The Bristol Civic Society Design Awards were announced by Jonathan Foyle, architectural historian and well known TV presenter, at a well attended presentation at The Station on 21st June.
Five awards were made this year and the judging panel made the following assessments of each winning scheme:
The Print Hall in Old Market sits on the site of the former Bristol Evening Post printing works. Architects Russ Drage have designed a 12- storey building which provides 267 student rooms and studio flats together with a range of amenity facilities.
They have also opened up historic pedestrian routes through a rapidly changing urban environment. It forms a bridge between the Old Market Conservation Area and the commercial buildings of Temple Way; confidently standing at an important intersection of the city and bringing new life to the urban realm which swirls around it.
Cubex with their architects, the Bush Consultancy, have delivered a welcome addition to Bristol’s public realm to be proud of. The new Castle Bridge connects the emerging Finzels Reach development to Castle Park and the wider city centre. It has directly contributed to the success of the Finzels scheme itself but is also a significant addition to Bristol’s pedestrian and cycle routes.
It must have been a very challenging exercise to connect the offset landing places either side of the harbour, meet the relevant health and safety requirements, work around the harbours navigation channels and to create an exciting and innovative curved design. It respects and sits well in its historic context but is nonetheless modern and exciting. Castle Bridge has managed to achieve this and is a very deserving winner of a Civic Society Award this year.
The Bristol Wing was built in the refurbished Grade II listed 20th century police headquarters in central Bristol. The terrazzo lobby floors surround the refurbished central period lift which is encased by a staircase leading to a mix of hostel rooms. The hostel also boasts communal areas and a café which use solar panels to supply their electricity.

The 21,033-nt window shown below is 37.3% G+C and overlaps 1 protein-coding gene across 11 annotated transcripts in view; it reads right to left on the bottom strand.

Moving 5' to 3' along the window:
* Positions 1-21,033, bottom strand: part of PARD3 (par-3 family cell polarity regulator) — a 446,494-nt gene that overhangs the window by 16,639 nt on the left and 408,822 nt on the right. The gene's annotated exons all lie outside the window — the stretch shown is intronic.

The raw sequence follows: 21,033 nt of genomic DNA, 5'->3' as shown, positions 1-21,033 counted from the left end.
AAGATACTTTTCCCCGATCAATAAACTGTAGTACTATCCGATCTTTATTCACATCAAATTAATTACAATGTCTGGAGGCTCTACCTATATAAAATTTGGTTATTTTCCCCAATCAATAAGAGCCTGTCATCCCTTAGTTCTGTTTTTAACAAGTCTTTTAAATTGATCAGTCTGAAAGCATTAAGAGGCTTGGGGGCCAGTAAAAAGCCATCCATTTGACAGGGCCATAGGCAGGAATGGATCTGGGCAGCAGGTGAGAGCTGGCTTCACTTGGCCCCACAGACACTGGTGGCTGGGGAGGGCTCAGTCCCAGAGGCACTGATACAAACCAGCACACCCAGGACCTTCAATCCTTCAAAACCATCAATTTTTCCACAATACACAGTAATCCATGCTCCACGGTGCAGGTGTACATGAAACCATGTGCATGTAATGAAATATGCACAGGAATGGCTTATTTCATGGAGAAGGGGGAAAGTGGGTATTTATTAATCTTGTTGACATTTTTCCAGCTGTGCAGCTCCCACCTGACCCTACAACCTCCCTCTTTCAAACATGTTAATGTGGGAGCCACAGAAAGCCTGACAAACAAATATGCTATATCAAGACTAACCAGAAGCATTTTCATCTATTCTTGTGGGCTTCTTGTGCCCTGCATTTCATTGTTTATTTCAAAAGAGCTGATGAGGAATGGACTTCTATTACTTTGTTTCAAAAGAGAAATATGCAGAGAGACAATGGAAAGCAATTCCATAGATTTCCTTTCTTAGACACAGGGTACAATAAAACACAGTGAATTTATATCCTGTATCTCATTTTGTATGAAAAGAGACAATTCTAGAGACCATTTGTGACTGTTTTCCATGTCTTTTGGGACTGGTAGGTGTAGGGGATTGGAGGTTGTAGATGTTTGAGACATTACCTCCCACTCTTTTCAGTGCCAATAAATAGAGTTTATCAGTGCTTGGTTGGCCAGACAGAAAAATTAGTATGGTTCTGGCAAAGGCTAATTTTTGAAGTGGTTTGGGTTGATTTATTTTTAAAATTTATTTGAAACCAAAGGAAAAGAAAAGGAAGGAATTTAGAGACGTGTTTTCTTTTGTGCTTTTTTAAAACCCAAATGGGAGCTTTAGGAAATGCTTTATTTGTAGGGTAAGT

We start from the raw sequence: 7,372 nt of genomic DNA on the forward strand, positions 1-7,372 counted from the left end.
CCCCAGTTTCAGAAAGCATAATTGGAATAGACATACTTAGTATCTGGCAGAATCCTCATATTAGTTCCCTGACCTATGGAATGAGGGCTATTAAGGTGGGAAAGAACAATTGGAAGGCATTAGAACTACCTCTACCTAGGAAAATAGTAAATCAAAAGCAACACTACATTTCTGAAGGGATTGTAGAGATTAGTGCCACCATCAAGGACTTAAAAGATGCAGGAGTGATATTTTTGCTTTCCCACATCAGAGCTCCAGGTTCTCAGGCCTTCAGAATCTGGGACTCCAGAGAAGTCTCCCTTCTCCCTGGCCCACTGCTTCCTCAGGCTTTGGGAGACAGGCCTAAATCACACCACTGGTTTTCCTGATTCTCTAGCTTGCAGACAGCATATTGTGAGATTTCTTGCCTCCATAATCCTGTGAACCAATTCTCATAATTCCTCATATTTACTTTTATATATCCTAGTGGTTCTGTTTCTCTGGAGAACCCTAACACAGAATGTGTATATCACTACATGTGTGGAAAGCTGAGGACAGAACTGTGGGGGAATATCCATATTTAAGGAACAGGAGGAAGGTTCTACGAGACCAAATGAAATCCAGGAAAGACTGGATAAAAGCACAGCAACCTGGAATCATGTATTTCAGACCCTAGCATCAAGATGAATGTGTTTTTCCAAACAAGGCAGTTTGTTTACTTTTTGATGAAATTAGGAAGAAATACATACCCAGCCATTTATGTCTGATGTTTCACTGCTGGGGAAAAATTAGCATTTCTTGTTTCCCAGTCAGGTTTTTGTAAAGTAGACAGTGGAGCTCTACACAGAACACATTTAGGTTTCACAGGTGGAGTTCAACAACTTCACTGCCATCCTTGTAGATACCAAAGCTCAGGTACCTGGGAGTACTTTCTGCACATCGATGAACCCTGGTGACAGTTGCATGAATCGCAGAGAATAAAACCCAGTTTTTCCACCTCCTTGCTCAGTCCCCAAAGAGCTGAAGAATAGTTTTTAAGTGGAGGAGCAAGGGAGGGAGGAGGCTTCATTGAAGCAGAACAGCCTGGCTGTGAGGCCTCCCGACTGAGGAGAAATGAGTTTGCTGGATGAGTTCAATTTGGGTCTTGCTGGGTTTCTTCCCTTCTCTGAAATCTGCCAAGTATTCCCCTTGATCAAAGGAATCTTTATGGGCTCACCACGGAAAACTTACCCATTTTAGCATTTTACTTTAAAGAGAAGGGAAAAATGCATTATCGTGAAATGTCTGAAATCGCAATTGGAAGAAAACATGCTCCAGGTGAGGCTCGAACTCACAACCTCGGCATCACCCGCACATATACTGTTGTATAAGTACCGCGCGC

The building is owned and managed by YMCA Bristol as a social enterprise – so any profits that are made are reinvested in supporting young people who are homeless in the city. They also offer opportunities for young people to gain valuable work skills and experience.
This disused building in the heart of the city has been invigorated architecturally and can be used and enjoyed by both locals and travellers alike.
Bristol’s General Hospital closed its doors in 2012 and has since been undergoing restoration and conversion of the Grade II* Listed buildings to provide luxury apartments in the Redcliffe area of the city.
The major challenge lay in restoring the building to the proportions, scale and appearance of the original W.B Gingell design of 1853. To do this, significant original features were restored and reinstated, with great levels of attention being paid to ensure that they blend seamlessly with the original building.
The creative reuse and redesign of the former hospital has delivered an exemplary city centre regeneration scheme and it has required a huge amount of technical innovation and design skill to breathe new life into the building.
On the 30 July 1910 a Bristol Boxkite biplane built by the newly formed British and Colonial Aeroplane Company at Filton took off from the company’s first flying school. There has been aerospace industry in Bristol ever since and we now have a museum proudly telling its story.
The £19 million Aerospace Bristol museum opened in October 2017. Purcell worked on the project from 2011 overseeing both the architecture and Conservation Management Plan for the Grade 2 listed World War 1 hangars. These now house the Bristol Aero Collection Trust’s wonderful display of artifacts, an education centre and workshops. A new hangar contains the final Concorde to be built.
Together these buildings form a fitting backdrop to the collection and provide Bristol with an Aerospace museum to be proud of.